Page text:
I grade each problem on a 4 point scale with 4 being phenomenal work, and 0 indicating they couldn't even explain how they approached the problem. This also roughly corresponds to the A - F letter scale. Being able to talk your way through how you approached a problem gets you one point. Being able to clearly define, explain or clarify a chosen concept gets you another; this is C level understanding. The "tweak" usually occurs in two parts, an easier version and a harder version. Correctly answering gets you one point each. There are obviously shades of grey in all these, and I typically award partial credit in 1/3 point increments to make the +/- letter scaling work out well.

While I'm still working on the specifics, I love the take-home then oral exam model for a lot of reasons. I think it better simulates projects in the real world, both on time limits and collaboration. And with application-oriented students, connecting something to the business world gives you a ton of traction. One of my linear algebra students stated it really well (I'll paraphrase): "Taking a timed exam without resources or collaboration is like doing Mad Max mathematics." I couldn't agree more.

Another reason I like the system is the fact that I get to see exactly what each student knows (and doesn't). I have a much better idea of where each of them is on their path to mastery than I used to. I've been genuinely surprised at the level of specificity we can resolve in 15 minutes. For instance, last semester during an oral exam I found out that a student understood everything about nonlinear optimization except evaluating endpoints of the domain. I'm not sure I would've got this level of understanding by looking at a printed exam.

The last reason is that I can give much more challenging and interesting problems, because I can expect students to learn and teach each other over the course of the take home portion.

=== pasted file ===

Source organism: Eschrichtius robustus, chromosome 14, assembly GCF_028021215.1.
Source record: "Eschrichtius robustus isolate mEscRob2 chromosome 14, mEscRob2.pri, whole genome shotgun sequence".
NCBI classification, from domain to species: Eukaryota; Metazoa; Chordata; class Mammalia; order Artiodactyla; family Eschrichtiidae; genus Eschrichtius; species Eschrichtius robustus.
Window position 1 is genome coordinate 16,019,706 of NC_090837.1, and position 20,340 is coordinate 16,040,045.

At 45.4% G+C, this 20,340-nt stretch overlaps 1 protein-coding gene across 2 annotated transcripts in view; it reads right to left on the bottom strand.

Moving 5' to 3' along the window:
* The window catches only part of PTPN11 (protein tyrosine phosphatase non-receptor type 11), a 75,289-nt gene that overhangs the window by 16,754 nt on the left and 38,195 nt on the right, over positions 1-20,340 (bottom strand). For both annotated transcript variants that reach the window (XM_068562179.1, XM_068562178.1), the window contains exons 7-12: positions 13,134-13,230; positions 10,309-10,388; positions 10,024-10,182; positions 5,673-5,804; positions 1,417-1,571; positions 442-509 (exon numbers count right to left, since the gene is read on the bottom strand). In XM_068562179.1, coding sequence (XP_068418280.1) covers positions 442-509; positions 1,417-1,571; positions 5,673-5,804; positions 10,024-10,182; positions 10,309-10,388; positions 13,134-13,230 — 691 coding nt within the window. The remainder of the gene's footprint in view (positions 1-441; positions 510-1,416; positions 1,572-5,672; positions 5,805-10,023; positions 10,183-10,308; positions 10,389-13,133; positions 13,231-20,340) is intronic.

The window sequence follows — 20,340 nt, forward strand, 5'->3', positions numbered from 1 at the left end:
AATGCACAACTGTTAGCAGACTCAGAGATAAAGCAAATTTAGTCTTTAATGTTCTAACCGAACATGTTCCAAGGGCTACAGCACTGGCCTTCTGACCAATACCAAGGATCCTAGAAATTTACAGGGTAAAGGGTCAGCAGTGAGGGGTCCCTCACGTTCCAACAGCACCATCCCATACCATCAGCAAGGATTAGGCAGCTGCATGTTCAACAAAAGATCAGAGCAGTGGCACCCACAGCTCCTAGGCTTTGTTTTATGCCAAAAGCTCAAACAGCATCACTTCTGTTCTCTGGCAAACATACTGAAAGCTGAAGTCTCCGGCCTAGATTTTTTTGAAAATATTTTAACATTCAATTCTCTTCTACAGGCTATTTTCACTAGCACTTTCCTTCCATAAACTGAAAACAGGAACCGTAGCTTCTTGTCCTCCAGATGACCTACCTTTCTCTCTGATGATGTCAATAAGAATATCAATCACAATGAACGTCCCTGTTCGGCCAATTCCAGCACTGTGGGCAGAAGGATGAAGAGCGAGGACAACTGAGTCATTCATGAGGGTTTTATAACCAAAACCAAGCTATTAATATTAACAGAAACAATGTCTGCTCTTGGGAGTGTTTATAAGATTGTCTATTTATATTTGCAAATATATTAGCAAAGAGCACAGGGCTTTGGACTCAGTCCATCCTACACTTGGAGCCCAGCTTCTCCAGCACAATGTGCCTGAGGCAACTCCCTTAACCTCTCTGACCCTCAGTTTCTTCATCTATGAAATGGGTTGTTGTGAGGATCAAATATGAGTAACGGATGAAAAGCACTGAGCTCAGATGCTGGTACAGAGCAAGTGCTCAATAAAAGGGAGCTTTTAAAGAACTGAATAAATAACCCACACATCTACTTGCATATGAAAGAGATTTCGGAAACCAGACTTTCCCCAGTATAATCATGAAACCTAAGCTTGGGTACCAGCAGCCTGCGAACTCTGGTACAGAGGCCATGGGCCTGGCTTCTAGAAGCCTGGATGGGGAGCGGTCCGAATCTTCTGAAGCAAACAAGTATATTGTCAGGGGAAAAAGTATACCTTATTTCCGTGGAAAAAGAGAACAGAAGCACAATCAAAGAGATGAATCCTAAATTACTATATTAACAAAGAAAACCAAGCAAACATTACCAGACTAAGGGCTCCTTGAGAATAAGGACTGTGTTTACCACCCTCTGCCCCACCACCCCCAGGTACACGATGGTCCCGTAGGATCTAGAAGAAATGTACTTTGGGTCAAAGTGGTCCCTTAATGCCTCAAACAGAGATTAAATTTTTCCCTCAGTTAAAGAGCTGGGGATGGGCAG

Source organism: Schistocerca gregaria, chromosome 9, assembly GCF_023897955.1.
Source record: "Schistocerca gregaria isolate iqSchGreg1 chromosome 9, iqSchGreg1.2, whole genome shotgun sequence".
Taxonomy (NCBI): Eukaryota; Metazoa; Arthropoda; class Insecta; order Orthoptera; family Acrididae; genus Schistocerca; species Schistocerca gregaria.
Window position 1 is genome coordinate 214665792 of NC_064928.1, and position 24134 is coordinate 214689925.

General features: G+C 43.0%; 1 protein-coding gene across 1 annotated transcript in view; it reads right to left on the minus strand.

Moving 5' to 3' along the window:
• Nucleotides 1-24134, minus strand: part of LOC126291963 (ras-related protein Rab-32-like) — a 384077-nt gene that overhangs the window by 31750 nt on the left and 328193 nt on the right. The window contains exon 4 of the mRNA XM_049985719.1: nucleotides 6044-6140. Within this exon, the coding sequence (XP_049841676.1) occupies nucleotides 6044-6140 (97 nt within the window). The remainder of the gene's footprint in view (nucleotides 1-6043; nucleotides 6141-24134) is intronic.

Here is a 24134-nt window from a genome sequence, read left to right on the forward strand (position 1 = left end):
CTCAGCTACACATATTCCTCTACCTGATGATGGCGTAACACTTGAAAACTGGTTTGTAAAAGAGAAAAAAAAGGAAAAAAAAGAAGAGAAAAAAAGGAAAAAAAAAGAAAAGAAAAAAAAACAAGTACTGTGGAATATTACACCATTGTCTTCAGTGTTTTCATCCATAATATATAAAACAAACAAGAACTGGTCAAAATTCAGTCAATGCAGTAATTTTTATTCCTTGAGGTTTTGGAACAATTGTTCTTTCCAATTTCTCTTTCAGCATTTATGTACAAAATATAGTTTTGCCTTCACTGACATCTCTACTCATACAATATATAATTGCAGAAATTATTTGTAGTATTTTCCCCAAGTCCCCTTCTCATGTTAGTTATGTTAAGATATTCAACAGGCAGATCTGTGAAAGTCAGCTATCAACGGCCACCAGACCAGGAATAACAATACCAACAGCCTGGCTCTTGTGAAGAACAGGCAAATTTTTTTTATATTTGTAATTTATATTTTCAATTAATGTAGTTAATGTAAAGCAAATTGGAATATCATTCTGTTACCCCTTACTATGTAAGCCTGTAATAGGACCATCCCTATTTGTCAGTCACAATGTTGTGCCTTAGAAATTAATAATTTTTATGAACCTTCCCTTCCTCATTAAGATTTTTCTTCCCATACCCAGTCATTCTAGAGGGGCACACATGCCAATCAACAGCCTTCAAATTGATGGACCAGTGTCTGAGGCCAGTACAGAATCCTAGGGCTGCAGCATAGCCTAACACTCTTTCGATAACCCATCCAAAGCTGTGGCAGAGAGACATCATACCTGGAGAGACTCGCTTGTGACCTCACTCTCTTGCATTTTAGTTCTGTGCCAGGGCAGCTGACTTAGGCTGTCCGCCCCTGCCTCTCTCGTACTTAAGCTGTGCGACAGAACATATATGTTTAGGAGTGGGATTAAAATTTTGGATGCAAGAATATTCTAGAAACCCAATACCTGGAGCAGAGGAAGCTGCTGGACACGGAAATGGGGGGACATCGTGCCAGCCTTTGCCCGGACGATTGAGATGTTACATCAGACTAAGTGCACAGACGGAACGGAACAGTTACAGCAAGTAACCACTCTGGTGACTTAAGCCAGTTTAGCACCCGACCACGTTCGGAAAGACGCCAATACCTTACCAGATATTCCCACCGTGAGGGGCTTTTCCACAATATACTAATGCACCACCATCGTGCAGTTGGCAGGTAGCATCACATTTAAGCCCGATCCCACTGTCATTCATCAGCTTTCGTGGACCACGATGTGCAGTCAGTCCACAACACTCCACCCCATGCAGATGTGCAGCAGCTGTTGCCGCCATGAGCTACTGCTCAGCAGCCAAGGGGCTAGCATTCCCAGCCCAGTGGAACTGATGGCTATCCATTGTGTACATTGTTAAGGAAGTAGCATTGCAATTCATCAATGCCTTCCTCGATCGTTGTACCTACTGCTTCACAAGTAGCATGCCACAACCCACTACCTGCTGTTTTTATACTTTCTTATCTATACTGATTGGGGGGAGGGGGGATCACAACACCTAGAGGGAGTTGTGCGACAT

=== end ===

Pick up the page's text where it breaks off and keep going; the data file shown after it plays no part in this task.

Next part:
My understanding so far of the student experience is that they're initially really nervous about the idea of an oral exam, which is new to most of them. But they eventually really warm up to the format. Last semester, I put the format of the final exam up to an anonymous vote in class: should it be a traditional exam of a take-home+oral exam? Over 90% of students (N=60) voted for the nontraditional format. I don't think I could get 90% of them to agree on almost anything, so I took this as confirmation that something about this model was working for them.

For some examples, here's the midterm in applied calculus and the midterm in linear algebra. Notice in linear algebra I can use the midterm to preview things that we'll see more in depth later in the semester like multilinear and logistic regression. In calculus I can give them fairly gnarly

My understanding so far of the student experience is that they're initially really nervous about the idea of an oral exam, which is new to most of them. But they eventually really warm up to the format. Last semester, I put the format of the final exam up to an anonymous vote in class: should it be a traditional exam of a take-home+oral exam? Over 90% of students (N=60) voted for the nontraditional format. I don't think I could get 90% of them to agree on almost anything, so I took this as confirmation that something about this model was working for them.

For some examples, here's the midterm in applied calculus and the midterm in linear algebra. Notice in linear algebra I can use the midterm to preview things that we'll see more in depth later in the semester like multilinear and logistic regression. In calculus I can give them fairly gnarly